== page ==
[…] Americans were reluctant to turn them on or off for fear of getting shocks” (Brodeur, 1977, p. 1)
. This alone indicates just how much things have changed over the course of the past hundred plus years.
Radiotelephony /radiotelegraphy (long distance radio transmissions) didn’t become a reality until the years preceding WWI, and static proved problematic for many years. According to Brodeur, “in 1945 there were only 6 television stations in the country,” while, when he published The Zapping of America in 1997, “there [were] almost 1,000 of them transmitting at either very high or ultrahigh frequencies [….] [Morever,] at the end of the [Second World ] War, there were [only] 930 radio stations […] [while in 1997] there [were nearly 8,000 AM and FM stations” (Brodeur, 1997, 7). Today, there are far more stations—both radio and cable. Additionally, satellite radio, internet radio, streaming video and television, and wireless devices and communication abound.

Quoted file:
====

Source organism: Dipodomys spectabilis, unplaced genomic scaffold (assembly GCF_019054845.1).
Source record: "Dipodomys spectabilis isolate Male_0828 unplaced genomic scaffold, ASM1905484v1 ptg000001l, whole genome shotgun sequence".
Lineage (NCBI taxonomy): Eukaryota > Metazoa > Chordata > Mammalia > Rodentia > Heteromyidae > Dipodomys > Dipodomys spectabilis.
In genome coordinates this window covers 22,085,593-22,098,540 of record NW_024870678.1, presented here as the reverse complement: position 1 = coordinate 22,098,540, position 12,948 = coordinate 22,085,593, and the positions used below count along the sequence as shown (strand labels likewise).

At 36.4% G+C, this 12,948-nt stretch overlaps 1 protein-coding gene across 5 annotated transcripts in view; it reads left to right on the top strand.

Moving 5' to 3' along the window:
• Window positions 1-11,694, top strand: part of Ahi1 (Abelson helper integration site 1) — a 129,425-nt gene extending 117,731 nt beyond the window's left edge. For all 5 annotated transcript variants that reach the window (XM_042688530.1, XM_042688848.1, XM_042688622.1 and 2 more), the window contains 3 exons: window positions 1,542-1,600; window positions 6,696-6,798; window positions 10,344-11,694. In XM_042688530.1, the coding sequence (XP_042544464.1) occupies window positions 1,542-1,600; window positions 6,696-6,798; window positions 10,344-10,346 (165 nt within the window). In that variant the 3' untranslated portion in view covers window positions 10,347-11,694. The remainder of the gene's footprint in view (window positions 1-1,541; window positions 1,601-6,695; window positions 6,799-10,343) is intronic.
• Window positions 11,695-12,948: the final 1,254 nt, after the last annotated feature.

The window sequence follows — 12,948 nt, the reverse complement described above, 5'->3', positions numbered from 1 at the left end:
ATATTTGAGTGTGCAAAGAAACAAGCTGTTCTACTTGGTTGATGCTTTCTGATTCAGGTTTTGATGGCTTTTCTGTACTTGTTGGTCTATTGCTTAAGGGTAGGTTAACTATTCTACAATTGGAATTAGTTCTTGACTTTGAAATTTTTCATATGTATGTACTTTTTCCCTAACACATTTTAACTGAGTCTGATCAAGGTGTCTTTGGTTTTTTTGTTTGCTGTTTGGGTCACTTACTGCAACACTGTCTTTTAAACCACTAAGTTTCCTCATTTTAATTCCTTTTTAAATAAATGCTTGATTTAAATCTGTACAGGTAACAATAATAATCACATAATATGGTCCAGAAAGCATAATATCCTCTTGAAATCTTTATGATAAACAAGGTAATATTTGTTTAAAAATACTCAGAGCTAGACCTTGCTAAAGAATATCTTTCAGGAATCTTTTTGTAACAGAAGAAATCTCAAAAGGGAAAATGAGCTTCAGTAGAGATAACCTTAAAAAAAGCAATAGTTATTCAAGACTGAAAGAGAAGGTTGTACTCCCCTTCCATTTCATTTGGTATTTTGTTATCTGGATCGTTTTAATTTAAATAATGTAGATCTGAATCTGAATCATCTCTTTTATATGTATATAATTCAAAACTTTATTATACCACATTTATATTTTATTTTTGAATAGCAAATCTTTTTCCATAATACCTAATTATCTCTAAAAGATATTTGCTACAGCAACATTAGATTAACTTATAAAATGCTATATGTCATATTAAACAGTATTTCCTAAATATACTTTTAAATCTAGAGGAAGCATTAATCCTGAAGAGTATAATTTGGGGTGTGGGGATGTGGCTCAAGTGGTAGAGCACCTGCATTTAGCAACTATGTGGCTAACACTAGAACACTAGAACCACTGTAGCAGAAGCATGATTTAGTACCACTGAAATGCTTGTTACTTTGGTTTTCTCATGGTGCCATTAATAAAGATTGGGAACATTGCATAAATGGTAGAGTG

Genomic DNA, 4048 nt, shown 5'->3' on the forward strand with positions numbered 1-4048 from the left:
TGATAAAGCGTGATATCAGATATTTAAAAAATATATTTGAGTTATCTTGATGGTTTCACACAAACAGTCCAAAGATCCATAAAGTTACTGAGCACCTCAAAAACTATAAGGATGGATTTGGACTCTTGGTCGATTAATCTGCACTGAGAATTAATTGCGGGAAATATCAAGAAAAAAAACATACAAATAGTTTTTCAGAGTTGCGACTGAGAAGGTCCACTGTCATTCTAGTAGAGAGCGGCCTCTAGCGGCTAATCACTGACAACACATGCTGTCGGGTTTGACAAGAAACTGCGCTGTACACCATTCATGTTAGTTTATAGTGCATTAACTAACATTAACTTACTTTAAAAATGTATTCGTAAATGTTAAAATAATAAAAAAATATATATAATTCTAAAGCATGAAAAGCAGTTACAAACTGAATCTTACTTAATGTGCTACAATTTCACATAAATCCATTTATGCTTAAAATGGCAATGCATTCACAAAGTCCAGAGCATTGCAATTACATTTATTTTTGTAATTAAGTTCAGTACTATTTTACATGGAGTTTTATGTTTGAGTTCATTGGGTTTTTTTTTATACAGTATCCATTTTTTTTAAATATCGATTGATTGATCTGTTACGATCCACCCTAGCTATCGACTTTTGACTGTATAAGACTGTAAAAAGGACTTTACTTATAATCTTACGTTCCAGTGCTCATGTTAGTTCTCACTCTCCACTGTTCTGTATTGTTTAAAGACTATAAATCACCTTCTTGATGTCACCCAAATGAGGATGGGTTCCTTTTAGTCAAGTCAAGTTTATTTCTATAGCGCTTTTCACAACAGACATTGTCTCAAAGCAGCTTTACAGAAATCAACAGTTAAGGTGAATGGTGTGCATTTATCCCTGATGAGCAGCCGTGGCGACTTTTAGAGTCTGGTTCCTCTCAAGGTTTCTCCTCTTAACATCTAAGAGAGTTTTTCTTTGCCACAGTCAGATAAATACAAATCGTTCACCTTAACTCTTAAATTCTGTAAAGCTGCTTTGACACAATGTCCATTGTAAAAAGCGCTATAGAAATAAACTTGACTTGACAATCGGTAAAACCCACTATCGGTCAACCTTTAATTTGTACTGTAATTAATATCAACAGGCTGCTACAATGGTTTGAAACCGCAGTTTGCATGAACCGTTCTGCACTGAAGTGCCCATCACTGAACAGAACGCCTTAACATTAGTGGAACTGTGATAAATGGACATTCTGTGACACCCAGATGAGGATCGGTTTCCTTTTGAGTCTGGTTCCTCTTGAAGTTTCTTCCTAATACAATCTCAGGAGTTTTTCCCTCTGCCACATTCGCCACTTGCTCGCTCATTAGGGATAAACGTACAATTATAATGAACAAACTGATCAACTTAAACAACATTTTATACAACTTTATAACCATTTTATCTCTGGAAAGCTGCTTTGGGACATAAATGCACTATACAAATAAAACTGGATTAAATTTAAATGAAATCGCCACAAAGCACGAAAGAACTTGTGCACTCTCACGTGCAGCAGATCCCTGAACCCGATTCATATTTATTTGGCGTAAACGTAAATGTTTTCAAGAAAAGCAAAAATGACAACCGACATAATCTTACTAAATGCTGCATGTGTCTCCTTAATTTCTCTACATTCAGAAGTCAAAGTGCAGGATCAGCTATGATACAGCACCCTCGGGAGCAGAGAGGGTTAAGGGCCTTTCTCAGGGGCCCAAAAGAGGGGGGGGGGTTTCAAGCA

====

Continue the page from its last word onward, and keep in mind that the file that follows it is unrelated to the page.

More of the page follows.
Since the invention of electricity at the end of the nineteenth century, electrical radiation, the manufacture and use of electronic products, and the toxic chemicals and radiation produced by the disposal of these products have increased at a more and more rapid rate (for a discussion of the toxins and radiation from the disposal of electronics see: Grossman, 2007). Over the course of the last hundred years, and particularly, perhaps, over the course of the last few decades, electricity has evolved into a potential threat to our health and to the health of the flora and fauna around us.